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ignorance of a child! All is mystery. A mind little inferior to what we conceive of angelic powers, is destroyed by the resistless force of its own imagination; and reason is subdued by the uncontrolled power of fancy. Like a majestic building raised upon too lofty a scale, it sinks under its own pressure—and from the Very grandeur of the design becomes an heap of ruins. Like a bright meteor, shines the blaze of genius for a Season; but, from some unknown cause, it is precipitated from its exalted sphere in a moment, and the ray of intellect which illumined the world—expires. We deplore in vain the ruins of that beautiful fabric, the human mind; and with anguish of spirit we discern the light of the understanding extinguished. But we are not ignorant of the hand which quenches it. It is the same that kindled it at the first. These are the mysterious transactions of the Fountain of Life: “For there is a spirit in man, and the inspiration of the Almighty giveth him understanding.”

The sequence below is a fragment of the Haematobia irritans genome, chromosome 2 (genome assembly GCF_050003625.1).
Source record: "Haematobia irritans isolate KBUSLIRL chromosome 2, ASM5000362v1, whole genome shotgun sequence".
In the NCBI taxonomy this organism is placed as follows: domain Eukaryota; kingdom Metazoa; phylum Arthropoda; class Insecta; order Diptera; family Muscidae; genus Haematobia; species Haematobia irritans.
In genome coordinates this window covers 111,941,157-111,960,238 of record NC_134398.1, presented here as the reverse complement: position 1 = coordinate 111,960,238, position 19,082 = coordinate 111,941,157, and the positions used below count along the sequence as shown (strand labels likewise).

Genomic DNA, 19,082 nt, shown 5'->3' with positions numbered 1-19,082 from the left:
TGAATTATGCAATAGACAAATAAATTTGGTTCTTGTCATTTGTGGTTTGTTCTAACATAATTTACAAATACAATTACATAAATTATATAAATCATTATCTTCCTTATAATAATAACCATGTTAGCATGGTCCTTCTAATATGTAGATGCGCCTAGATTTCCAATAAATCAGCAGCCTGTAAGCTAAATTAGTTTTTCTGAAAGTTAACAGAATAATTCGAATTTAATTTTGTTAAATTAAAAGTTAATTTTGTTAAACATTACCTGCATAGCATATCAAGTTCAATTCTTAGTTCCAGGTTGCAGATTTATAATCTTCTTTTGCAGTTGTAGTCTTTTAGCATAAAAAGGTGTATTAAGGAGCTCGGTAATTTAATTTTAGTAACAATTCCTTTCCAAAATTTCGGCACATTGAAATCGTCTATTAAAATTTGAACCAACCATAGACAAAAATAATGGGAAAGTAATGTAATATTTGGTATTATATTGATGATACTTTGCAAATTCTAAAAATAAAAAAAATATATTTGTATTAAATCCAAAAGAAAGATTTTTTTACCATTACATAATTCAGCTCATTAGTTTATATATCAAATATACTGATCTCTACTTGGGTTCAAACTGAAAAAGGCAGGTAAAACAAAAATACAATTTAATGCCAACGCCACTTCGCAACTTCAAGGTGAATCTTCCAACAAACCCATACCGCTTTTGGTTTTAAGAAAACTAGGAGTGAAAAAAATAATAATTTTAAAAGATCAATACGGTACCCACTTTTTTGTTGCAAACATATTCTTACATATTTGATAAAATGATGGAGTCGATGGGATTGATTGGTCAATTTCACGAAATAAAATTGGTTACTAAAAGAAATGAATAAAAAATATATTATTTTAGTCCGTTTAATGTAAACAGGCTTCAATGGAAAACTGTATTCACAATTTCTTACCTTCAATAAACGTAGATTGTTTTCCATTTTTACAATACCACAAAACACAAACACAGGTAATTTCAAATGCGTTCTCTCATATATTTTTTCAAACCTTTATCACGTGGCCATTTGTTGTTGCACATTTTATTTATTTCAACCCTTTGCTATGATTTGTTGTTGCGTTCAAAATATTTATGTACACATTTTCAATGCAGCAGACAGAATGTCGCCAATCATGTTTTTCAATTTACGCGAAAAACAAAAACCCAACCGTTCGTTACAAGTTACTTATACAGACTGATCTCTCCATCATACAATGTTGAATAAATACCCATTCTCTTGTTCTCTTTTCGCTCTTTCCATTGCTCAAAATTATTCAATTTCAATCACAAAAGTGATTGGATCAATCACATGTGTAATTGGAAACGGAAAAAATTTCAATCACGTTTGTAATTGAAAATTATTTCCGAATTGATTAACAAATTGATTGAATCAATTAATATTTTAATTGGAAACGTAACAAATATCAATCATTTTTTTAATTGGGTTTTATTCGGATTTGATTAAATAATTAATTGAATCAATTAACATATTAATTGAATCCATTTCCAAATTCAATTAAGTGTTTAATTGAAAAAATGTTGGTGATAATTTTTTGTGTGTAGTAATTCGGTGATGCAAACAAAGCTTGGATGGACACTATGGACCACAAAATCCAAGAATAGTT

3. SPIRITUAL KNow LEDGE IS THE GIFT OF God. We too frequently see men of distinguished talents, inost deplorably ignorant in that knowledge, which of itself is able to counterbalance the want of all others; and without which, all science is less than nothing. We stand astonished, and look upon the man as something more than mortal. What admirable powers of intellect! What a capacious understanding! What greatness of soul! What genius! What acquirements What intelligence! What pity is it the picture is not finished! But the noble outline wants filling up by moral worth; and wanting that, it wants everything. Alas! “one thing is needful”—and the lack of that one thing, destroys the worth of all! Without this, that godlike capacity is degraded: those superior powers are abused. They are mischievous rather than useful. They are ruinous to their possessor, and injurious to society. They are turned against HIM who bestowed them. They are wasted in wanton profusion; but they are followed by a dreadful responsibility. If it should please God to kindle a ray of spiritual light in that mind, what might not such a man, in the right employment of such distinguished talents, perform! But in the mean time our position is established—that spiritual knowledge is the gift of God. “A man can receive nothing except it be given him from above.” We are maturally ignorant in all spiritual concerns. Still worse than this, every power of our mind is directed against divine knowledge. “This is the condemnation, that light is come into the world, but men love darkness rather than light, because their deeds are evil.” He, who leads the morning stars, and kindled the radiance of the sun; He, who “in the beginning.” said, “‘Let there be light,’ and there was light;" He, who bestows natural and intellectual life upon the man; He it is, who pours spiritual knowledge into the mind, and to Him is it ascribed in the scriptures. “There is a spirit in man, and the inspiration of the Almighty giveth him understanding.” 4. The FUTURE ExistENCE OF THE SPIRIT wils. flow FRom God. Leaving this world, our prospects are unbounded. The word of God draws aside the veil, and transports us to the foot of the eternal throne. The eye of faith numbers the different orders of glorious spirits which bend before the Deity. First, the various ranks of those pure Intelligences, those myste